At the federal level, accountability think-tank the Centre for Public Integrity is publicly opposing the Morrison government’s proposed CIC bill, arguing an inability to hold public hearings across the majority of its jurisdiction will jeopardize trust in an eventual corruption watchdog.
Attorney General Christian Porter, meanwhile, has argued corruption allegations should be aired through the court, having expressed concern public testimony can exempt witnesses from criminal prosecution.
“Best of both worlds”: Queensland walks and chews gum on corruption and systemic reform
Alan MacSporran QC, chair of Queensland Crime and Corruption Commission (CCC), told the forum public hearings were integral to identifying larger problems arising from corruption investigations and ultimately fixing “broken systems”.
In Queensland, the CCC investigates corruption allegations in private, but will undertake public hearings to present a case for addressing systemic integrity problems in the state’s public sector.
“Our view is there’s an expectation in the public as well as ourselves that if there’s truly serious coorrupt conduct identified that should be charged as such and it should go through the courts in the ordinary way,” MacSporran said.
“… In other words, we use public hearings because they have the greatest impact on bringing about change that is necessary to prevent and cure systemic corruption and maladministration.”
MacSporran cited the example of the 2017 operation Belcarra hearings, where the CCC undertook public hearings into structural failings with local government elections, while simultaneously conducting private hearings into specific corruption allegations relating to Ipswich council.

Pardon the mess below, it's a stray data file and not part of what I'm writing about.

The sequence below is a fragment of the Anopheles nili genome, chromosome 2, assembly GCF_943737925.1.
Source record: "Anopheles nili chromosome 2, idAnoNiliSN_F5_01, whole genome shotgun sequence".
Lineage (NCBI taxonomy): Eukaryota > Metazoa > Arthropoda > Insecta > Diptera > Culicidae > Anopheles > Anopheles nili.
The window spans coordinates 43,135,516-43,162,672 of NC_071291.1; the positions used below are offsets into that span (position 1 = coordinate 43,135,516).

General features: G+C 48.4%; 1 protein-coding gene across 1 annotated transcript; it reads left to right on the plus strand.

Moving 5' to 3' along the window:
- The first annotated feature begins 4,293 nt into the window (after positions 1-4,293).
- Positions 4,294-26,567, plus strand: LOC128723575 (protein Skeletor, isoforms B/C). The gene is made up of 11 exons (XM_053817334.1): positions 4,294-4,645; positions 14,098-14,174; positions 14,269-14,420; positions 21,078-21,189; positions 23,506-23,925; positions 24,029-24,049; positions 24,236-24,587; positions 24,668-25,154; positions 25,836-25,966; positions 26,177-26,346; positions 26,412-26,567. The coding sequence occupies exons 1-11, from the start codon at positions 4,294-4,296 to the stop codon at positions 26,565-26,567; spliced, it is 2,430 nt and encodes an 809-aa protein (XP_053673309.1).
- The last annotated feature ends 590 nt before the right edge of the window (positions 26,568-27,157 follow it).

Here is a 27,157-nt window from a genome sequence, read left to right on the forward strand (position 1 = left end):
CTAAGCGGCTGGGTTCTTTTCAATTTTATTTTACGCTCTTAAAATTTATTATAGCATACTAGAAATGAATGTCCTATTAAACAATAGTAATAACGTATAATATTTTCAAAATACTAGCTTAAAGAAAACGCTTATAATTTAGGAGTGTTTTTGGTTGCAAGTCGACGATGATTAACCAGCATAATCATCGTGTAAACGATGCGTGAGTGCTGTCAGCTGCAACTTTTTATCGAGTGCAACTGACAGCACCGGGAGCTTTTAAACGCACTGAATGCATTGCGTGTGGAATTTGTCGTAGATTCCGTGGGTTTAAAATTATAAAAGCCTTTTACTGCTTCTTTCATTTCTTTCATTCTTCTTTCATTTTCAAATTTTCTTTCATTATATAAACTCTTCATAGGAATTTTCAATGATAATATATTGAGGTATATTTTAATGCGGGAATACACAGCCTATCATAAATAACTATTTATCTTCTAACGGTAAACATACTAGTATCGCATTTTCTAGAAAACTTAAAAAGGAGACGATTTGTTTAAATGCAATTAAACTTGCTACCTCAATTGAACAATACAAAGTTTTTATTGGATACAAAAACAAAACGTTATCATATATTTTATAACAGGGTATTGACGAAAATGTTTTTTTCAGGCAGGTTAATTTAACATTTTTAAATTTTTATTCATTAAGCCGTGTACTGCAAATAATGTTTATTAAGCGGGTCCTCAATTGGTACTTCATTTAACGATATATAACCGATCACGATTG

“That worked as it should, but we kept that private because they resulted in charges and those people went through the courts,” he said.
“But the more systemic, wider cultural issues were also exposed and recommendations made to fix it, which the government, to their credit, took up.”
MacSporran said the CCC model, which was established soon after NSW ICAC in the late 1980s, was the “best of both worlds”.
MacSporran: watchdogs must “roam-at-large”
In a wide-ranging speech covering an array of prescient risks to anti-corruption watchdogs across the country, MacSporran —perhaps coincidentally— drew another implicit contrast between Queensland’s CCC and the proposed Commonwealth corruption watchdog, saying an ability to take public complaints was a “critically important” part of its jurisdiction.